Regional
6:00 am
Wed May 7, 2014

Common Core Education Standards Baffle Public School Parents

Michelle Valdez
Public school parent and teacher at Sierra Middle School in Las Cruces Michelle Valdez is concerned the new standards will mean the end of supplementary programs and subjects like art, science and music.
Credit Simon Thompson

A federal takeover of the schools, leftist indoctrination of the young and excessive standardized testing - These are some of the more contentious things being said about Common Core education standards. But some say a lack of understanding is driving this alarm.

Nancy Martinez has 3 kids attending Sierra High school in Las Cruces and says as a stay a home mom she is pretty involved in her children’s studies but say she know much about the Common Core.

Martinez is not alone. A Gallup poll released in April showed 53% of public school parents in states implementing Common Core know little to nothing about the standards.

With 3 kids between the ages of 12 and 19 Martinez says she noticed changes over the last 3 years as common core has been implemented. She says she not sure a curriculum that was designed nationally –is preparing her children here in New Mexico. 

“More learning, more of New Mexico ways of doing things, like there are more farm communities here“ she says.

The Las Cruces Public Schools put on a Common Core information session in April – to give parents the opportunity to address some of their concerns. New Mexico Public Education Policy Director Leighann Lenti spoke at the meeting and says common national standards will allow New Mexico to see how it is doing compared to other states and see where improvements can me made.

‘”All the kids have to be reading this book at this time” That’s not what the standards really are – they are really just goal post  - we’ve emphasized that teachers still have that flexibility to provide their students with the tools they need to get their’

Lenti says when the state signed on to the Common Core- New Mexico chose to adopt an additional 15% of its own standards and textbooks.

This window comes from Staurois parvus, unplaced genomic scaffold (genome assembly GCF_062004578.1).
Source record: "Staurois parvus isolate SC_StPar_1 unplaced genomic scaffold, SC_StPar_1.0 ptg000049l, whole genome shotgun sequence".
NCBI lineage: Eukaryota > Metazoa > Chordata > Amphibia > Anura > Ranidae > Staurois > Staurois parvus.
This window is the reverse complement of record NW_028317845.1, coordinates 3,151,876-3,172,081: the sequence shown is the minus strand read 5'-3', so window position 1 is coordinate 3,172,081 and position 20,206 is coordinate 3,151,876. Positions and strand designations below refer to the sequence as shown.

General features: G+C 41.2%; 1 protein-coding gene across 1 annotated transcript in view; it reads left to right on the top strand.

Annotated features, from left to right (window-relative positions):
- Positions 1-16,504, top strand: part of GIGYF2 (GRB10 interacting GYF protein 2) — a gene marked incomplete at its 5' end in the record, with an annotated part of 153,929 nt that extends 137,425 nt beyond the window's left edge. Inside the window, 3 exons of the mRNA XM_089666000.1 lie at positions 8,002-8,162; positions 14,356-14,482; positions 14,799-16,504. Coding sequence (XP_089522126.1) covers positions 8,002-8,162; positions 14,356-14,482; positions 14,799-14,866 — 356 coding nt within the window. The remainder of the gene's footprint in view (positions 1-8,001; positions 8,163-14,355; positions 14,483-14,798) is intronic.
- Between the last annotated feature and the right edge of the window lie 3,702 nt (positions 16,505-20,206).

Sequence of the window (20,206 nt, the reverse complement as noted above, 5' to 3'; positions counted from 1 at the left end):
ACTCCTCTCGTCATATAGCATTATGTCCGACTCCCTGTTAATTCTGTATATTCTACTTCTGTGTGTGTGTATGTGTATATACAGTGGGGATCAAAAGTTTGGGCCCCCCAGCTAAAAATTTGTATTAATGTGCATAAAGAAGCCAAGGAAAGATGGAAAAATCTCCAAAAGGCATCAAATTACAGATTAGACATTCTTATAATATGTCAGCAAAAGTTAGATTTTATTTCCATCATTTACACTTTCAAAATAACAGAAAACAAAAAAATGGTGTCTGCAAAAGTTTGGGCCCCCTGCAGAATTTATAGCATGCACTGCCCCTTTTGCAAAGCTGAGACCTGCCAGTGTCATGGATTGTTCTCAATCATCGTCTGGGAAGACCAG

As both a parent and a teacher integrating Common Core into her classroom Michelle Valdez is more familiar with Common Core than most. She says though allowances may have been made for a New Mexico curriculum, officially the rigors of standardized testing mean it and supplemental subjects like science, art or music  are taking a back seat.

“There no time for that anymore because Right now there's a curriculum out that says- this  is what you need to teach- Cause this is what is going to be on the test”  she says.

But Lenti maintains the standards are flexible. She says the onus is on teachers to connect the common core to materials that best meet the specific needs of their own students.

“We don't actually expect to see a huge increase with testing and we have said very consistently that when you focus on good standards and instruction-  you see good outcomes for students on things like tests" she says.

With teacher evaluations based on student test scores and Common Core implementing even more rigorous standards Valdez is concerned.
 

"Students are missing out on opportunities because testing is driving instruction"

she says.

But Lenti says in long run standards will allow students to gain a deeper understanding and practical applications for critical concepts.  Attention to instruction is part of the adjustment to a different approach to learning.

Martinez says the implementation of the Common Core hasn't caused any major disturbances to her childrens studies.

“They do come calling complaint said there's too much hard work you know  but I think it's just a kid thing ” she says.

The New Mexico Public schools have been transitioning to Common Core for 3 years and are on track to be conducting the first standards based assessment by 2015.